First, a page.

The Pink Panther Show

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This page is dedicated to the creators of Pink Panther, Friz Freleng (August 21, 1905 – May 26, 1995) and David DePatie (December 24, 1929 – September 23, 2021)
The Pink Panther Show
Pp show 03.JPEG
Well here he is, the Pink Panther, The Pink Panther. Everybody loves a panther that's pink; he really is a groovy cat, he's a gentleman, a scholar, and he's an acrobat!
Genre: Anthology
Comedy
Slapstick
Running Time: 6–7 minutes
Country: United States
Release Date: September 6, 1969 – August 30, 1980
Created by: David H. DePatie
Friz Freleng
Distributed by: Metro-Goldwyn-Mayer
Starring: Daws Butler
John Byner
Don Diamond
Pat Harrington, Jr.
Episodes: 62


The Pink Panther Show is a showcase of American cartoon shorts produced by David H. DePatie and Friz Freleng between 1964 and 1980, starring the animated Pink Panther character from the opening credits of The Pink Panther live-action film series. The series was produced by Mirisch Films and DePatie–Freleng Enterprises, and distributed by United Artists (and later by Metro-Goldwyn-Mayer following the 1981 MGM-UA acquisition).

Why He's a Groovy Cat!

  1. In contrast to other 1960s cartoons of the time which are generally dialogue-driven mainly due to the smaller television budgets of the time preventing full animation and therefore forcing more reliance on dialogue-oriented humor, the Pink Panther cartoons on the other hand rely entirely on silent pantomime-based humor reminiscent to that of silent films of the 1920s by famed silent movie actors of the time such as Charlie Chaplin, Buster Keaton and Wallace Beery, and to some extent, the Golden Age era cartoons of the 1940s-1950s such as Looney Tunes (which co-incidentally, Friz Freleng and the rest of the crew over at Warner Bros. Cartoons such as Robert McKimson, Arthur Davis, etc. previously worked on prior to working on this show) which is pretty unique for 1960s original cartoons.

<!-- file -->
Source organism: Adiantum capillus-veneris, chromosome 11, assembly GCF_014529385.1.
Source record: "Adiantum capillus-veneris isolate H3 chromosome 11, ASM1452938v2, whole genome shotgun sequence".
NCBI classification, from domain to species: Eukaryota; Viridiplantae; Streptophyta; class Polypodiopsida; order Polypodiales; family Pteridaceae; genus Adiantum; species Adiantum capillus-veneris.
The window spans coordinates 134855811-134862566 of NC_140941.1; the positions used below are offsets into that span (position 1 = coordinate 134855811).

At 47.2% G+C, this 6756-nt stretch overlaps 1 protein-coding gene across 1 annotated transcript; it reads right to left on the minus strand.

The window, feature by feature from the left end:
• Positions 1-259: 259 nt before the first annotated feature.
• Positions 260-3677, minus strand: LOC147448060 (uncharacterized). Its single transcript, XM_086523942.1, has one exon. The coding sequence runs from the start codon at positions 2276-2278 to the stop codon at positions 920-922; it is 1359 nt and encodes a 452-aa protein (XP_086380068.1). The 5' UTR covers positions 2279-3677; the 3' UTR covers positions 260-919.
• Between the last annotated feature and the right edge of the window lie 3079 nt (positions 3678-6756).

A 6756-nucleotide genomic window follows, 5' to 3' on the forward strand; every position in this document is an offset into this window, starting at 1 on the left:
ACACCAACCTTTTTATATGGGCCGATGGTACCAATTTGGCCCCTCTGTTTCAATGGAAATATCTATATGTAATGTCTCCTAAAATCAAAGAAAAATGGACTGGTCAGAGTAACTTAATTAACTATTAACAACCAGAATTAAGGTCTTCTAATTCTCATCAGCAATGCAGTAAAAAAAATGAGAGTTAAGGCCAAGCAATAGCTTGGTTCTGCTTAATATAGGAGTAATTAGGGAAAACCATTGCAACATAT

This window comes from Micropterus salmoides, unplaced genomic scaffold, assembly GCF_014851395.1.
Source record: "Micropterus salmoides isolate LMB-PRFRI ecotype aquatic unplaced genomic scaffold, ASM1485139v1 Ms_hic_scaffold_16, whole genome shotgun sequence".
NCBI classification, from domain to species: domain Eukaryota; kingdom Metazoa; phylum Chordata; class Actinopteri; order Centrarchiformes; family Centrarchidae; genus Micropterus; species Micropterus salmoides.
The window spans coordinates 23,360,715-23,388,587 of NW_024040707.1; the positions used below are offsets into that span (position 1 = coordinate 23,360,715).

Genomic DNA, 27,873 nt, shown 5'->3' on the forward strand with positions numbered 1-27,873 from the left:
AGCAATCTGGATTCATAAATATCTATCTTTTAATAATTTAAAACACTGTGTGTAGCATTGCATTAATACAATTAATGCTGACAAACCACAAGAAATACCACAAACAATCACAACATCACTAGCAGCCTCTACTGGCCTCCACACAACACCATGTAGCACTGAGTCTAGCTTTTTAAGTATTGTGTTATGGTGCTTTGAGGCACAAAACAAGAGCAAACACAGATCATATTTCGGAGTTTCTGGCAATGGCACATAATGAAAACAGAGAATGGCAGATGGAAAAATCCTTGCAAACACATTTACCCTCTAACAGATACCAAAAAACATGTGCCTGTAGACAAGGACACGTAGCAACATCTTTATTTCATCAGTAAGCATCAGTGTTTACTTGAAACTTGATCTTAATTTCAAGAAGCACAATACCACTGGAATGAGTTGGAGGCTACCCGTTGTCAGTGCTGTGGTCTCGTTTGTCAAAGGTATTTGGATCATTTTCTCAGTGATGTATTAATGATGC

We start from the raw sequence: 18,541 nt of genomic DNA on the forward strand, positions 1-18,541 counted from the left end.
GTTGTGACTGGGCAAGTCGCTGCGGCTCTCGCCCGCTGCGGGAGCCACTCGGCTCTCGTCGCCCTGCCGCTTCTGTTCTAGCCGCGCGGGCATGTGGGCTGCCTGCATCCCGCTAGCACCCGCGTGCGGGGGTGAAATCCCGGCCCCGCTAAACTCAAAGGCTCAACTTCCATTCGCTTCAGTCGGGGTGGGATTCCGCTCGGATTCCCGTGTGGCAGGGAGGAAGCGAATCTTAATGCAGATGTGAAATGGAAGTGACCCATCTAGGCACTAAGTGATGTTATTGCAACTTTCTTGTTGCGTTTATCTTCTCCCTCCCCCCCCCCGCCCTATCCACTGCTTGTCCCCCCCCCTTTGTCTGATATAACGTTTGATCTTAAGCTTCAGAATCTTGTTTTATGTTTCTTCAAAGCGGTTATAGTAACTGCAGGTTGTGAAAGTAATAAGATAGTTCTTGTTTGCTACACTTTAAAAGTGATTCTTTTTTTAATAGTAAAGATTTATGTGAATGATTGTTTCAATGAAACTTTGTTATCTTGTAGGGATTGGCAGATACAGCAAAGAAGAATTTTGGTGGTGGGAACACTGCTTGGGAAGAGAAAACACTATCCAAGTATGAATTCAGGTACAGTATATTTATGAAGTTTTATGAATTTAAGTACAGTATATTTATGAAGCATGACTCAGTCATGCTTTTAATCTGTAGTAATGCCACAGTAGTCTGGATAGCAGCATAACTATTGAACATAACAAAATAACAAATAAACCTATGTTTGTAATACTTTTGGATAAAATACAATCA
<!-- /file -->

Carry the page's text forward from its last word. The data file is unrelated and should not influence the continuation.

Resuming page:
• The nonverbal nature of Pink Panther cartoons enabled them to be extremely popular in numerous countries worldwide due to its pantomime luxury enabling the cartoons to be enjoyed by many countries around the world without facing the problem of language barriers.
  2. It made the first appearance of Pink Panther cartoons on television with a laugh track.
  3. Great animation that looks better than its final episodes of 1978-1980.
  4. The Panther-mobile, from the intro of the first show, was successful.
  5. A number of "spin-off" series were created, including The Inspector, The Ant and the Aardvark, Roland and Rattfink, Tijuana Toads, The Blue Racer, Hoot Kloot, The Dogfather, Misterjaw, and Crazylegs Crane.
  6. The All New Pink Panther Show, on ABC in 1978 featured sixteen episodes with 32 new Pink Panther cartoons (that have similarities to the previous cartoons), and 16 featuring Crazylegs Crane. The 32 All New Pink Panther Show entries were eventually released to theaters by United Artists. Despite being given mixed reception, there were some good cartoons from the show.
  7. The reboots are, for the most part, decent.
  8. The cartoons, "Sink Pink", "Pink Ice", and a few others, alongside other reboots, where characters talk (especially the Pink Panther himself), are amazing to listen to, since the cartoons are usually dialogue-free.
  9. It has aired on many networks (TBS, Cartoon Network, Boomerang, This TV, TCM, BBC, and so on).

Bad Qualities

  1. Some titles of Pink Panther cartoons are misleading, like "We Give Pink Stamps" which takes place in a department store that does not have anything do with the cartoon (which is sad, as it is a good cartoon).
  2. In 1976, the half-hour series was revamped into a 90-minute format, as It's the All New Pink Panther Laugh-and-a-Half Hour-and-a-Half Show Introducing Misterjaw; this version included a live-action segment, where comedian Lenny Schultz would read letters and jokes from viewers. This version performed poorly and eventually reverted to the original 30-minute version in 1977 as Think Pink Panther.
  3. Some Pink Panther cartoons sometimes go wrong, are mediocre, or bad, even before the 1978-80 era, such as:
    • "The Pink Tail Fly"
    • "Pink Punch"
    • "The Pink Pill"
    • "Pinkcome Tax"
    • "Pink-In"
    • "Sherlock Pink"
  4. As said on top, its final cartoons from 1978-1980 are very weak.

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